We demonstrated that saline infusion of approximately 35 mL/kg within 2 h during anesthesia and surgery will inevitably lead to hyperchloremic acidosis in a dose-dependent manner (1) . Also, the infusion of saline-based colloid solutions will result in hyperchloremic acidosis (2) . In this context, the seemingly harmless and benign character of this acid-base disturbance was called into question (35) . Still, severe hyperchloremic acidosis should be avoided. One possibility to reach this target is the use of balanced solutions, such as lactated Ringers solution or Hextend (1,3,4) . The second possibility is correcting this acidosis at an early state. Until now, however, there was an open discussion as to the better concept for treating this kind of acidosis: with sodium bicarbonate (BIC) or tris-hydroxymethyl aminomethane (THAM) (6) . Undoubtedly, both drugs may lead to a correction of the acidosis; however, the respective effects on mechanical ventilation aiming at constant Paco2 and serum concentrations of electrolytes or unmeasured ions should be very different. By comparing two groups of patients with intraoperative hyperchloremic acidosis caused by 0.9% saline infusion and randomly assigned to receive equal doses of either BIC or THAM, we assessed the effect of both drugs on all important variables of acid-base chemistry at 0, 10, and 20 min after buffering. For evaluating the causes of the changes in pH after buffering, we planned to interpret the changes in serum bicarbonate concentration [Bic] and base excess [BE] as calculated by the Henderson-Hasselbalch equation and the Siggaard-Andersen nomogram (7) in the light of the Stewart (8) approach to acid-base chemistry. For more clarity of the following passage, all abbreviations (and calculations) are explained i Continue reading >>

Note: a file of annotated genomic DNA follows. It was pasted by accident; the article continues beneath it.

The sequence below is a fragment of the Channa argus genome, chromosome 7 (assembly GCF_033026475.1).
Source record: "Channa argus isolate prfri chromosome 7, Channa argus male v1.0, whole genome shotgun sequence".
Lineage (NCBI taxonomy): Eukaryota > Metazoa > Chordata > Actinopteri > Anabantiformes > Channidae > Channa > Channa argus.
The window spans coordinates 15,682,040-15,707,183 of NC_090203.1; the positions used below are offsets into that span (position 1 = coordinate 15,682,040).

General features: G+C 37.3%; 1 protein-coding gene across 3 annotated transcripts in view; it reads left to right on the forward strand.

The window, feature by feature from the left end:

Hyperchloremic Acidosis

Hyperchloremic Acidosis